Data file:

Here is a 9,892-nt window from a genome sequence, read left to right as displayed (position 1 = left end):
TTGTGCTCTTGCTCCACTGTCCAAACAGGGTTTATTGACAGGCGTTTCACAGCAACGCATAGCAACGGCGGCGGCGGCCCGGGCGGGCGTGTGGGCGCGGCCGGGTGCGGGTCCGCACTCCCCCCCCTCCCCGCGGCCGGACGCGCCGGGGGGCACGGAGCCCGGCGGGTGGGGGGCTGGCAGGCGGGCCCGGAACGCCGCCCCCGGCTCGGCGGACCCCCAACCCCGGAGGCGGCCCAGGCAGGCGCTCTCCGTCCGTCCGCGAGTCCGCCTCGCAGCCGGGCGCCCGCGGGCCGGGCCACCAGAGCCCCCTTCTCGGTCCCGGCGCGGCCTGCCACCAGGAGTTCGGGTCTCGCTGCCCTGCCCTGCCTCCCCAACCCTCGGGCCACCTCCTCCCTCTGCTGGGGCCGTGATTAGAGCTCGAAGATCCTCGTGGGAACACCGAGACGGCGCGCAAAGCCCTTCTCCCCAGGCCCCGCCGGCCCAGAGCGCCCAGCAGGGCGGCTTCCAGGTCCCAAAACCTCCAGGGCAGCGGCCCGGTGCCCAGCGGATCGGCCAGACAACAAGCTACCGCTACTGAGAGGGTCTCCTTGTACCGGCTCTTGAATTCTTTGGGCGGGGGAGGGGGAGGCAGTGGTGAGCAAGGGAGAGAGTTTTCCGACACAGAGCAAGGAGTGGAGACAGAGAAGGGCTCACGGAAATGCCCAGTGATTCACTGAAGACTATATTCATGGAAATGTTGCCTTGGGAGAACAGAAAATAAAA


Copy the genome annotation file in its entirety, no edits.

Here is a 9,892-nt window from a genome sequence, read left to right as displayed (position 1 = left end):
TTGTGCTCTTGCTCCACTGTCCAAACAGGGTTTATTGACAGGCGTTTCACAGCAACGCATAGCAACGGCGGCGGCGGCCCGGGCGGGCGTGTGGGCGCGGCCGGGTGCGGGTCCGCACTCCCCCCCCTCCCCGCGGCCGGACGCGCCGGGGGGCACGGAGCCCGGCGGGTGGGGGGCTGGCAGGCGGGCCCGGAACGCCGCCCCCGGCTCGGCGGACCCCCAACCCCGGAGGCGGCCCAGGCAGGCGCTCTCCGTCCGTCCGCGAGTCCGCCTCGCAGCCGGGCGCCCGCGGGCCGGGCCACCAGAGCCCCCTTCTCGGTCCCGGCGCGGCCTGCCACCAGGAGTTCGGGTCTCGCTGCCCTGCCCTGCCTCCCCAACCCTCGGGCCACCTCCTCCCTCTGCTGGGGCCGTGATTAGAGCTCGAAGATCCTCGTGGGAACACCGAGACGGCGCGCAAAGCCCTTCTCCCCAGGCCCCGCCGGCCCAGAGCGCCCAGCAGGGCGGCTTCCAGGTCCCAAAACCTCCAGGGCAGCGGCCCGGTGCCCAGCGGATCGGCCAGACAACAAGCTACCGCTACTGAGAGGGTCTCCTTGTACCGGCTCTTGAATTCTTTGGGCGGGGGAGGGGGAGGCAGTGGTGAGCAAGGGAGAGAGTTTTCCGACACAGAGCAAGGAGTGGAGACAGAGAAGGGCTCACGGAAATGCCCAGTGATTCACTGAAGACTATATTCATGGAAATGTTGCCTTGGGAGAACAGAAAATAAAA